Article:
More than 33,000 people call on the Swiss Federal Council to take steps to curb the exorbitant cost of medicines

Public Eye submitted to Alain Berset, the Health Minister, a giant packet of medication containing the 33,103 signatures gathered as part of its collective appeal for affordable medicines. The signatories are requesting the Swiss Federal Council to make use of compulsory licensing where necessary, to fight against the emergence of a two-tier healthcare system in Switzerland. The reaction to parliamentary initiatives submitted in this respect demonstrates the lack of political will on the part of the government to protect patients rather than patents.
© [Translate to English:] Bild: Sébastien Gerber

The explosion of the cost of life-saving medicines is of increasing concern to the Swiss population, as is shown by surveys and articles in the media that regularly address this core aspect of our healthcare policy. Together with the Swiss Cancer League and patient associations, Public Eye is requesting the Federal Council to use compulsory licensing whenever the defence of the public interest requires it. This instrument – provided for in Swiss and international legislation – enables the marketing of lower-cost generic medication even where patents exist. It is an efficient means of ensuring access for everyone to lifesaving treatment and of alleviating the healthcare budget.

Our collective appeal for affordable medicines was supported by 33,103 people. Their names were printed on the package insert of a giant packet of medication labelled “Remedium forte” (“Strong Remedy”), and over five metres long, which was today unfolded in front of the Federal Parliament Building. The signatories are requesting concrete action to put an end to the perversion of the patents system by pharmaceuticals companies. The message is clear: in Switzerland or elsewhere, access to healthcare should not come down to a question of how much money you have.

The problem of the exorbitant price of patented medicines used to concern mainly developing and emerging countries. Several of them tried to resort to compulsory licensing to solve this problem, but their initiatives were hindered or reduced to zero because of the strong pressure applied by the companies concerned and the countries hosting them. In its recent reply to the question put forward by Sibel Arslan (Green Party / Basel-City), the Federal Council fully recognised the sovereignty of all countries in the use of compulsory licensing. However, the current negotiations on a free-trade agreement with Indonesia cast doubt on this position, as shown by the criticisms voiced yesterday with regard to the Trade Minister, Johann Schneider-Ammann, by an international coalition of NGOs.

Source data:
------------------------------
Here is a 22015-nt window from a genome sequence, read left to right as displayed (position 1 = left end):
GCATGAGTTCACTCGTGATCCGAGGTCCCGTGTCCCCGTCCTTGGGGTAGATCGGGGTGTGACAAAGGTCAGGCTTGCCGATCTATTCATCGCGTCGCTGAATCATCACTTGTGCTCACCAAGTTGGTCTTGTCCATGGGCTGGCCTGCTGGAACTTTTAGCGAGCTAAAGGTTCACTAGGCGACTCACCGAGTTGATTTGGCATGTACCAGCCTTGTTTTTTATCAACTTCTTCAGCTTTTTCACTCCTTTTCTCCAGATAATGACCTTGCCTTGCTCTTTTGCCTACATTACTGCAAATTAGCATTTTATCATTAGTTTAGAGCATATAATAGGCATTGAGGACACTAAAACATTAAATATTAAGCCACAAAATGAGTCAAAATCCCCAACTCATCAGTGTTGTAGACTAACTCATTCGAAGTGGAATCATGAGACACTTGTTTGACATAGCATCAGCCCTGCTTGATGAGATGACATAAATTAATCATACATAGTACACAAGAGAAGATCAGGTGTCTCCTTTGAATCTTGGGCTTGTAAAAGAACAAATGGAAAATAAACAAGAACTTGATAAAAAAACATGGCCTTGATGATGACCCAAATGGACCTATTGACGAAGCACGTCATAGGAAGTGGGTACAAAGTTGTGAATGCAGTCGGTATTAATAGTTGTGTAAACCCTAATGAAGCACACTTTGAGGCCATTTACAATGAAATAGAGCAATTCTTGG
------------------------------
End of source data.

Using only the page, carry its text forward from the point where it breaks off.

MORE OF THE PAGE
When questioned about direct interventions designed to prevent compulsory licensing, such as that of the ex-CEO of Novartis toward the Colombian president mentioned by Sibel Arslan, the Federal Council replied laconically: it “doesn’t comment on the content of e-mails sent by representatives who are not part of the federal administration and which are not addressed to the Federal Council”. This attitude is symptomatic of the “head in the sand” policy practised by the government with regard to its domestic policy on the question of the pricing of medicines. Its position on the question submitted by Angelo Barrile (PS/ZH) remains uncertain. This doctor wishes to know, in particular: “Why does the Federal Council consider that the mechanism of compulsory licensing […] does not produce the desired results?”. The ball is in the court of the Federal Council, who must clearly state whether it intends to respond to the concerns of the population and the needs of public health, rather than the financial interests of pharmaceuticals companies.

Photos available to the media here.

For more information, please contact:
Géraldine Viret, media contact: 021 620 03 05,
Patrick Durisch, health policy expert: 021 620 03 06,